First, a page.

More than 51,000 Yemenite Jews have immigrated to Israel since the country’s establishment in 1948. The majority of the community–nearly 50,000 people–was brought to Israel in Operation Magic Carpet in 1949 and 1950. (JTA)

 

NON-VIOLENCE Palestinian teacher wins $1M prize

A Palestinian teacher raised in a West Bank refugee camp was named Global Teacher of the Year and awarded a prize of $1-million for her work bringing dialogue and peaceful resolution practices to students who have been exposed to violence.

Hanan Al Hroub, who received the Varkey Foundation’s Global Teacher Prize at a ceremony in Dubai on Mar. 13, returned to the West Bank three days later for a Jericho reception in her honor, the Times of Israel reported.

According to the website of the Global Teacher Prize, a curriculum Al Hroub has developed called “No to Violence” has “led to a decline in violent behavior in schools where this is usually a frequent occurrence; she has inspired her colleagues to review the way they teach, their classroom management strategies and the sanctions they use.”

A teacher at Samiha Khalil High School in al-Bireh, near the West Bank city of Ramallah, Al Hroub said she plans to use the prize money to create scholarships for students who want to become teachers and to help fund teaching programs that use her methods.

“I am proud to be a Palestinian female teacher standing on this stage,” she said in her acceptance speech in Dubai.

As she accepted her award, Palestinians in the audience waved the Palestinian flag and some chanted, “With our souls, our blood, we sacrifice for you, Palestine.” (JTA)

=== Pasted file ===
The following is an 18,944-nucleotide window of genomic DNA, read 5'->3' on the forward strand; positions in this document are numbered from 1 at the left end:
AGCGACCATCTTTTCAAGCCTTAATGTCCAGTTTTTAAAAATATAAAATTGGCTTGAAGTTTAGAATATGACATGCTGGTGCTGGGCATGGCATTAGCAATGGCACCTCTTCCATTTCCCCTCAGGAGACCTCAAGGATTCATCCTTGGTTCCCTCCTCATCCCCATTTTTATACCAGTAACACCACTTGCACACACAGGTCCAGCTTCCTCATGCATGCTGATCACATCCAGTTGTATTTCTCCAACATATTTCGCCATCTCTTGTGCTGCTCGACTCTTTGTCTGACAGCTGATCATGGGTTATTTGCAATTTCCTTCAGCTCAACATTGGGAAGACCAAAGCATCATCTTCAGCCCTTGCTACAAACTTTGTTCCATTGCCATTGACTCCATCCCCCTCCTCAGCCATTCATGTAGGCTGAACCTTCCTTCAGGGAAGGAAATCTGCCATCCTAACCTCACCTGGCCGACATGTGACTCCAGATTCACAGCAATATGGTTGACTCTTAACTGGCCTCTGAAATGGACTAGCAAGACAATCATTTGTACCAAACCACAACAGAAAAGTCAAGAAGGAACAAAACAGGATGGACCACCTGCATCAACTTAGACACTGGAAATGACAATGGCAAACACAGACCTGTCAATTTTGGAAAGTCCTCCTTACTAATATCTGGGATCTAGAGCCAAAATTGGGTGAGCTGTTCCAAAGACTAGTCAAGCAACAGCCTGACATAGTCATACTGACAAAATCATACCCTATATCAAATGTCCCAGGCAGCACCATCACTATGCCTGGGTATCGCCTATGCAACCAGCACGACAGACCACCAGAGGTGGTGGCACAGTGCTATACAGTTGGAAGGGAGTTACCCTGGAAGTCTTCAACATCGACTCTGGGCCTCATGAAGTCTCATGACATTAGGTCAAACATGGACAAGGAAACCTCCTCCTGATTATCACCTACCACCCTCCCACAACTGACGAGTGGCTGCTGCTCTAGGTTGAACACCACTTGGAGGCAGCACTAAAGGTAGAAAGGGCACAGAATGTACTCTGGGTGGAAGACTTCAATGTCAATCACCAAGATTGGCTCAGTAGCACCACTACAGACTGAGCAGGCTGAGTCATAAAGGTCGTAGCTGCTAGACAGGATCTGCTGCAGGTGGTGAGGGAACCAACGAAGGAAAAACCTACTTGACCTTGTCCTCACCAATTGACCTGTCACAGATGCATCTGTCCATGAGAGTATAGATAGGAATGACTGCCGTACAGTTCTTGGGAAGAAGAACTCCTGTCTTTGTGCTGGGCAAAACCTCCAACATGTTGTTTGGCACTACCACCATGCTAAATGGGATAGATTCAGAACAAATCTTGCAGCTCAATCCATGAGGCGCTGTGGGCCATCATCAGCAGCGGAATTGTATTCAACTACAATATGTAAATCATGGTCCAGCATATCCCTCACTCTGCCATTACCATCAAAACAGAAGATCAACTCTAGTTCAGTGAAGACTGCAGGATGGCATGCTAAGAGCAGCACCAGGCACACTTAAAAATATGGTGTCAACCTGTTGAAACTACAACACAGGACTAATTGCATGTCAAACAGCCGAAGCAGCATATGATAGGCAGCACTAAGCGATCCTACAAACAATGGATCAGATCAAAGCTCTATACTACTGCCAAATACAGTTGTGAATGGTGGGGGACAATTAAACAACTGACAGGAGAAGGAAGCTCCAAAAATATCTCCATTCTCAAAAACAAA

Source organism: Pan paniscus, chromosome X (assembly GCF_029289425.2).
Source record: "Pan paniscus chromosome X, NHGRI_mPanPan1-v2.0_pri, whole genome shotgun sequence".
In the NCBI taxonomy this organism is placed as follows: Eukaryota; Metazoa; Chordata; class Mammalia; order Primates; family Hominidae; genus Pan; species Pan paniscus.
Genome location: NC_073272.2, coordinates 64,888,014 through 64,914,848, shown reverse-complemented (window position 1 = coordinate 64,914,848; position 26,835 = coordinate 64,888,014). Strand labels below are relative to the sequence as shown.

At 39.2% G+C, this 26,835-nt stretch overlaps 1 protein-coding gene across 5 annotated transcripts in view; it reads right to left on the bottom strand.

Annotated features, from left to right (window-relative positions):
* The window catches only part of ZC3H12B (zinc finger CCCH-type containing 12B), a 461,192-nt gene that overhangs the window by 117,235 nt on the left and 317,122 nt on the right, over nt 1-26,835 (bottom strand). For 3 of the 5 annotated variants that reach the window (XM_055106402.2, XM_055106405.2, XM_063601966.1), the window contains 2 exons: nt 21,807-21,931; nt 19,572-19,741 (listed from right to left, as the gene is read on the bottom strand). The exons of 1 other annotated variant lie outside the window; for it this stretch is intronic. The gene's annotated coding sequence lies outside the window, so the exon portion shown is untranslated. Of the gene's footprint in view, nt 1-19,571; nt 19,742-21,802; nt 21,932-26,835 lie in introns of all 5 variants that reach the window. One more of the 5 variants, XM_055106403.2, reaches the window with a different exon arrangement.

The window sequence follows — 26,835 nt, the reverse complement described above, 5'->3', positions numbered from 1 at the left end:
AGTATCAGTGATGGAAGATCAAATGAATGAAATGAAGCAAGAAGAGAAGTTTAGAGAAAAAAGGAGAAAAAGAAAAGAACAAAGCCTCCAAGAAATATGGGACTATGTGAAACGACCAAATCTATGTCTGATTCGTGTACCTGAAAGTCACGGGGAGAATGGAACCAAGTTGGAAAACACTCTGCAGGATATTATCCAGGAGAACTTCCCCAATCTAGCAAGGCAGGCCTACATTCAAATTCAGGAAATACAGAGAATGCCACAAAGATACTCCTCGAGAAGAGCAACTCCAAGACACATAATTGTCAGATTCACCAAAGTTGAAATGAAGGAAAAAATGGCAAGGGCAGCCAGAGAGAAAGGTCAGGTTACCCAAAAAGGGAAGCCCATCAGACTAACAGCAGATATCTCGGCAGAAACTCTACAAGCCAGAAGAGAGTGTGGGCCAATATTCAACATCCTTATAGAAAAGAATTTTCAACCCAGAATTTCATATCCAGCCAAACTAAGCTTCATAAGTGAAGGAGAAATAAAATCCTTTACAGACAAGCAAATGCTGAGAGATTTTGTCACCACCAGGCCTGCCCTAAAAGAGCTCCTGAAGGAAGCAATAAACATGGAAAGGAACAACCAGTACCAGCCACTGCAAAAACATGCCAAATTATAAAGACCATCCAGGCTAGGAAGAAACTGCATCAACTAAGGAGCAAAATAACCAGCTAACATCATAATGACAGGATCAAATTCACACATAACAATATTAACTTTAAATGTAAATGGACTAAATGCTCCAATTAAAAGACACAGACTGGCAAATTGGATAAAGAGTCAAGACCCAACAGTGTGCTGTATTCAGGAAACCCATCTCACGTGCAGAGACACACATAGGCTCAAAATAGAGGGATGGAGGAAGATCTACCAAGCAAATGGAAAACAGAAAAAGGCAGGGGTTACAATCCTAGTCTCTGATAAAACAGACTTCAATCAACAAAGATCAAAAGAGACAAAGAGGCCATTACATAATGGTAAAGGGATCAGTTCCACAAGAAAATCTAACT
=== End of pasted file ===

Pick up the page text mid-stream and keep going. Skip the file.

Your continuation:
PRAYER… Israel only country where more men pray

Israel is the only country in the world where a higher percentage of men say they engage in daily prayer than women, according to a new study by the Pew Research Center.

The study, which draws on data from more than 2,500 censuses and surveys taken over the last few years in 192 countries, found that women generally are more religious than men. An estimated 83.4 percent of women worldwide identify with a faith group, compared to 79.9 percent among men, according to the study titled “The Gender Gap in Religion Around the World.”

Women in Christian countries report more weekly attendance at religious services than men, but the opposite is true in majority Muslim countries and in Israel. This is due in large part to religious norms that prioritize male worship participation in Muslim and Orthodox Jewish societies, the study found.

In the 84 countries for which data were available, women said they pray daily at a rate 8 percentage points higher than men. Women pray daily more than men in 43 of those countries. With the exception of Israel, the two genders pray daily at roughly equal rates in the remainder of the countries.

Israel is also an outlier in the gender gap when it comes to the question of whether respondents considered religion very important to them personally. In 36 of 84 countries, more women than men said religion was very important to them, and in 46 countries roughly equal proportions of each sex said religion was very important, the study found. Only in Israel and Mozambique did more men than women say religion is very important to them. (JTA)